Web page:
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 (gā′shə, gē′-)
n. pl. geisha or gei·shas
A Japanese girl or woman who is trained to entertain professional or social gatherings of men with conversation, dancing, and singing.

[Japanese : gei, art, skill (from Middle Chinese ŋjiaj`; also the source of Mandarin ) + sha, person (from Middle Chinese tʂia´, pronoun for the head of a relative clause; also the source of Mandarin zhě).]


n, pl -sha or -shas
a professional female companion for men in Japan, trained in music, dancing, and the art of conversation
[C19: from Japanese, from gei art + sha person, from Ancient Chinese ngi and che]


(ˈgeɪ ʃə, ˈgi-)

n., pl. -sha, -shas.
a Japanese woman trained as a professional singer, dancer, and companion for men.
[1890–95; < Japanese, =gei arts (< Chinese) + -sha person (< Chinese)]


A Japanese word meaning art person, used to mean a young woman trained in the arts of music, dancing, and conversation to act as a professional companion for men.
ThesaurusAntonymsRelated WordsSynonymsLegend:
Noun1.geisha - a Japanese woman trained to entertain men with conversation and singing and dancinggeisha - a Japanese woman trained to entertain men with conversation and singing and dancing
Japanese, Nipponese - a native or inhabitant of Japan
adult female, woman - an adult female person (as opposed to a man); "the woman kept house while the man hunted"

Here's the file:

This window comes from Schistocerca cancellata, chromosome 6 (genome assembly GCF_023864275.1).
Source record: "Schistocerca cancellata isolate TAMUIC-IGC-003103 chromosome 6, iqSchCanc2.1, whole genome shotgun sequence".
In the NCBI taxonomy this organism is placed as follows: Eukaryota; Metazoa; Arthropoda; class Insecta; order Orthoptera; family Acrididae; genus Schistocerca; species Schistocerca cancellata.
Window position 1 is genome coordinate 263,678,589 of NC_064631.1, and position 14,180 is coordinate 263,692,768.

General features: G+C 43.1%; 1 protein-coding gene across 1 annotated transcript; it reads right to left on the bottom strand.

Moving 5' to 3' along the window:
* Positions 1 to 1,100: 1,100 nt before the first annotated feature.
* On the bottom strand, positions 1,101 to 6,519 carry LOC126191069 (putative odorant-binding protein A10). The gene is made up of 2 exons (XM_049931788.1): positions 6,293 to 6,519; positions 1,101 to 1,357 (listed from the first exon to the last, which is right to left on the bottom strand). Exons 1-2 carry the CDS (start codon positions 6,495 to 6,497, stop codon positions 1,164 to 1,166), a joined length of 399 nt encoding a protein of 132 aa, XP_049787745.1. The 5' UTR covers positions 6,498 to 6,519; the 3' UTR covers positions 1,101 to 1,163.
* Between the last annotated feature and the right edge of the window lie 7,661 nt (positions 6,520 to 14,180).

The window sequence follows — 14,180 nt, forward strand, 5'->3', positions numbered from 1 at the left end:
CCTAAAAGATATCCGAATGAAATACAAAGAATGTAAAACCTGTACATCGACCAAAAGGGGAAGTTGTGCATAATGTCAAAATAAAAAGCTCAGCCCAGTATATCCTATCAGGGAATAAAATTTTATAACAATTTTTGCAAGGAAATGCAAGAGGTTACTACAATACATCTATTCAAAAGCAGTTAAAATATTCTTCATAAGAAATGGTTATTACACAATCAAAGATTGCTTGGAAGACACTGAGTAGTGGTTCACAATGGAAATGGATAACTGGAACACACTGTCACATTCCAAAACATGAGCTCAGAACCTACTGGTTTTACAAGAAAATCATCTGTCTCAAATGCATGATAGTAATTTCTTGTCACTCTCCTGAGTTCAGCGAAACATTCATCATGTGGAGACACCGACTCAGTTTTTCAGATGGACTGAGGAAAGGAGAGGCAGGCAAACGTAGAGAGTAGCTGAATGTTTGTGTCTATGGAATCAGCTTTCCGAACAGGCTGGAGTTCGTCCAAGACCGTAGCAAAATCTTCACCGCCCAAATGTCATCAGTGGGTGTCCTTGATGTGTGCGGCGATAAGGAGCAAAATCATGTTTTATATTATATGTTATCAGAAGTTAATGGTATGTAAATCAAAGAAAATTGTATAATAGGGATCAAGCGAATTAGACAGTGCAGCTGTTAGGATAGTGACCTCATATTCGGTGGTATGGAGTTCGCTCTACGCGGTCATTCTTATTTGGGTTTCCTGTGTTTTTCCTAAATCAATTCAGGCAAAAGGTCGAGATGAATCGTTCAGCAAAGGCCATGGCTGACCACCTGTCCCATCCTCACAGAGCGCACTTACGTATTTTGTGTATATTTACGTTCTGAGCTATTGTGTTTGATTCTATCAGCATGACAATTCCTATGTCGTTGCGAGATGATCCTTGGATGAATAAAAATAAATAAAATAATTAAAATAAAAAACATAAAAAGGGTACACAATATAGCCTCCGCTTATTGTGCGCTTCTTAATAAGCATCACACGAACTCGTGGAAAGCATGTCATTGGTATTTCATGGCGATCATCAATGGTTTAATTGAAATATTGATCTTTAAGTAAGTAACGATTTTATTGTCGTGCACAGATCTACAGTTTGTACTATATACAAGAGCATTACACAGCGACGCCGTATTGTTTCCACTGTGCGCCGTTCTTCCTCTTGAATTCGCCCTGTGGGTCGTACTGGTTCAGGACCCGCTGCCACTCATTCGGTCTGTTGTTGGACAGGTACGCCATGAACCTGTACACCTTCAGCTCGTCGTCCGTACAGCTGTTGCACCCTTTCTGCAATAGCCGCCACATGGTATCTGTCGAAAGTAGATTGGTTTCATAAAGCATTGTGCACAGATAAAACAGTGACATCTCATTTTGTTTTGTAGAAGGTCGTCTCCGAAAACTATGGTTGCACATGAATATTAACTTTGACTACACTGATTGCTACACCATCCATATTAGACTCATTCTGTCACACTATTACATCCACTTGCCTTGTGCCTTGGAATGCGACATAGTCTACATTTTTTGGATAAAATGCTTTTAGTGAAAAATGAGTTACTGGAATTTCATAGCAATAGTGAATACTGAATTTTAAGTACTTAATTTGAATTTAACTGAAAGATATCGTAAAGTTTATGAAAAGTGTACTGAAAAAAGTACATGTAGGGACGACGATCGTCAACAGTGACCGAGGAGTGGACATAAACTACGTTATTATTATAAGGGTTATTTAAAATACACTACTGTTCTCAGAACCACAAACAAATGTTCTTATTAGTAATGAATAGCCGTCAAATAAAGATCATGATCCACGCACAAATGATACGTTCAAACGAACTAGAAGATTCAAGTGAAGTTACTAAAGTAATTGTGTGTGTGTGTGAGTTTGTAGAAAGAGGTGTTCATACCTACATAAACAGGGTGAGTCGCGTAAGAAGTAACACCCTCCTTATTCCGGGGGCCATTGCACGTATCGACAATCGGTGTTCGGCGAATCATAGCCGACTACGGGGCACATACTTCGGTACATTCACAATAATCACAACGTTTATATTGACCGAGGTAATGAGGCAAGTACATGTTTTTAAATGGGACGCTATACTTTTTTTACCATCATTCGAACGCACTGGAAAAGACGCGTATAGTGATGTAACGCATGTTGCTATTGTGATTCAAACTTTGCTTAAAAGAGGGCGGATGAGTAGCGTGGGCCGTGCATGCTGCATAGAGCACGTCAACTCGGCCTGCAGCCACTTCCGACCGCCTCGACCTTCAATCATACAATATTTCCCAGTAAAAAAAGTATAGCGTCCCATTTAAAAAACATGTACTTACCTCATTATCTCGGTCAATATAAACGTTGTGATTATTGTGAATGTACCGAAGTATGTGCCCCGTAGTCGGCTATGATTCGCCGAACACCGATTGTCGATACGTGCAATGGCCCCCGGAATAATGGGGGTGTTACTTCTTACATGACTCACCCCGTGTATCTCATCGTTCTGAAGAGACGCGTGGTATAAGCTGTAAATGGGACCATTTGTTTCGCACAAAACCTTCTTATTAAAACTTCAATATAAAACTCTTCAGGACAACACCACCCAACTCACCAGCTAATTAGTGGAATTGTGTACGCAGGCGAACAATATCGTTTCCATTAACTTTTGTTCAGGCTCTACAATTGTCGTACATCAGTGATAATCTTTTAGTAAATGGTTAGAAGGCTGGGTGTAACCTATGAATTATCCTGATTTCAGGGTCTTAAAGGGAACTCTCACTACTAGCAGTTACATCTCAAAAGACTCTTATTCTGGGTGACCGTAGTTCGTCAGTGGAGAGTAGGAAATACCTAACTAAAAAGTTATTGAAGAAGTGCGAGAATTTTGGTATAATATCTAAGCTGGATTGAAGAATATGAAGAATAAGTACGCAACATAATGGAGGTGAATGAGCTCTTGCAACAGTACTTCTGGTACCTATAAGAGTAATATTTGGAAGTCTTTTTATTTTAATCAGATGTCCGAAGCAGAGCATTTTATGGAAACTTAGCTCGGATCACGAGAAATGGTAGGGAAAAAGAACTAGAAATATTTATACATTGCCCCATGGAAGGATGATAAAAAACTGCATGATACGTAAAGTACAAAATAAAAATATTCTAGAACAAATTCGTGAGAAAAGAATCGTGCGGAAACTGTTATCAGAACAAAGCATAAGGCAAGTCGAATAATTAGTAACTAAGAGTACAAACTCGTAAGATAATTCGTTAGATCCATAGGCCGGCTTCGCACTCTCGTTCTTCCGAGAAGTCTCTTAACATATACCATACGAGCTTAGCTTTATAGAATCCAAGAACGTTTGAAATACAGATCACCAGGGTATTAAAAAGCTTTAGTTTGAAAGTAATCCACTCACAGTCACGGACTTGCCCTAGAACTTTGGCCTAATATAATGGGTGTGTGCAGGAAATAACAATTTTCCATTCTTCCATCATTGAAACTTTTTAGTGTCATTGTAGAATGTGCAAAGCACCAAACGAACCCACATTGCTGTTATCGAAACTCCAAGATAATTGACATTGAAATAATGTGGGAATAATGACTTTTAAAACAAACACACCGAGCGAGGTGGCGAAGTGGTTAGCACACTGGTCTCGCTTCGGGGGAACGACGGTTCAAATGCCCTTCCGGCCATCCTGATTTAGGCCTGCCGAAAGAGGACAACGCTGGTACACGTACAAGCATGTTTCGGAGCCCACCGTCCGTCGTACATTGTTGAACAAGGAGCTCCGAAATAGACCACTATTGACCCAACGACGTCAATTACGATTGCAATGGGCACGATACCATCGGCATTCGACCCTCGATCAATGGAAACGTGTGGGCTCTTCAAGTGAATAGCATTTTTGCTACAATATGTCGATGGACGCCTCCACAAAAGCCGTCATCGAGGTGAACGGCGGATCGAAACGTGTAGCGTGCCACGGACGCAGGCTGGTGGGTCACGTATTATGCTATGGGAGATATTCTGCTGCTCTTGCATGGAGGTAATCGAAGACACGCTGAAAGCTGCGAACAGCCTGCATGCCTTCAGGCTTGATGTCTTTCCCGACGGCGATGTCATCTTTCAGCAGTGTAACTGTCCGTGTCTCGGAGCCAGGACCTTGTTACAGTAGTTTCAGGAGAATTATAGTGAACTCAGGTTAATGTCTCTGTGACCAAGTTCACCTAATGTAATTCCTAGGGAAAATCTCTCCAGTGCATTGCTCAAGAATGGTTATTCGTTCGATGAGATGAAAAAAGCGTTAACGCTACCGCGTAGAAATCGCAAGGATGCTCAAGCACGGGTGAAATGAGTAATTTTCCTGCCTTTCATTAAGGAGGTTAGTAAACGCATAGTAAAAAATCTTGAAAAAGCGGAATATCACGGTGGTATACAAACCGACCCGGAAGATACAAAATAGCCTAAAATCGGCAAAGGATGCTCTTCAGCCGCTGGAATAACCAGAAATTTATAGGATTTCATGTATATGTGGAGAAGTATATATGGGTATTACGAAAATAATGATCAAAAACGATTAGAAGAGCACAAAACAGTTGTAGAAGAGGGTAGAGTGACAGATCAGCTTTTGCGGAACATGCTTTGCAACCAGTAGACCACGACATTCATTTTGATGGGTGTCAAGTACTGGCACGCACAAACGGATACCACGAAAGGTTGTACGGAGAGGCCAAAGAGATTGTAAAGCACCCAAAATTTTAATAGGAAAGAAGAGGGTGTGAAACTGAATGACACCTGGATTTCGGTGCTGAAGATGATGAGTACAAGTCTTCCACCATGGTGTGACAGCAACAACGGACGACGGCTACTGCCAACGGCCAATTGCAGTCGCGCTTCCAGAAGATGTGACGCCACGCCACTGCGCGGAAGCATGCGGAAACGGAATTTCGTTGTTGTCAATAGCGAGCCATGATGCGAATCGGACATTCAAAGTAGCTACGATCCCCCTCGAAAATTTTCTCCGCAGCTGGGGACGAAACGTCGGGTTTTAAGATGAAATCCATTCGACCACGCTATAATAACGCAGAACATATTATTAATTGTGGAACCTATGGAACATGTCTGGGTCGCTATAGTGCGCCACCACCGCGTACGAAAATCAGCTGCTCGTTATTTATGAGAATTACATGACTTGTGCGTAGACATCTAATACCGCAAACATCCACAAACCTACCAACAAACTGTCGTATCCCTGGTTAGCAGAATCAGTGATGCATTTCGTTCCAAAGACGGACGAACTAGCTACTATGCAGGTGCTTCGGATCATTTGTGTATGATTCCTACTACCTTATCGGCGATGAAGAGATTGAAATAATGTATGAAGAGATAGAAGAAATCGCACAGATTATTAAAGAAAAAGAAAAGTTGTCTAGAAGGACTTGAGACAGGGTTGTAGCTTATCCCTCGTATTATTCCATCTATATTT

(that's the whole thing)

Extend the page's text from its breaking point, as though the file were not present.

غيشافتاة الجيشا اليابانيَّه


[ˈgeɪʃə] N (geisha or geishas (pl)) → geisha f


[ˈgeɪʃə] ngeisha f

geisha (girl)

nGeisha f


(ˈgeiʃə) noun
(often geisha girl) a Japanese girl trained to entertain (men) by her conversation, dancing etc.
References in periodicals archive ?
Looking to Keep the Culture of Geiko and Maiko Alive
It should be stressed here that, for the purposes of this study, the concept of ecodomy was used in accordance with the definition provided by Geiko Muller-Fahrenholz in the mid-1990s which focuses on the spirit of community building (Muller-Fahrenholz 1995, 109).
With this, more people wish to participate in these events such as Ozashiki Asobi, which is a banquet or party where guests can watch Maiko and Geiko perform, play games and have interesting conversations.
She has trained about 20 geiko (students) under her okiya.
Hans-Georg Link and Geiko Muller-Fahrenholz (Frankfurt/Main: Lembeck, 2008), 41-56.
A helpful glossary explains terms such as a geiko (a geisha) and a katana (a sword).
A geiko in a junihitoe, a multi-layered kimono Image Credit: Robert van Koesveld GN Focus report
Maiko and geiko geisha girls sit in line and wait to give thanks to their master during an annual gratitude event for the past year and best wishes for the new year in Kyoto, Japan.
Our last stop is a quaint little area, home to geiko (or what we know as geisha or woman of art) and maiko (a geiko apprentice).
Home to 17 Unesco World Heritage Sites, Japanese kaiseki cuisine and even Kyoto's famous geiko and maiko (apprentice geiko), Kyoto offers visitors unique experiences, landscapes, tastes, shopping opportunities, and memories that last a lifetime.
In Kyoto geisha are known geiko, which means "child of the arts" and they only get that title after five years as an apprentice, known as a maiko.
As Japan's ancient imperial capital, Kyoto is home to no less than 17 Unesco World Heritage Sites and most of Japan's cultural and traditional arts and crafts traditions, including Kyoto's famous artisans known as geiko and maiko (apprentice geiko), as well as Japanese kaiseki cuisine among others.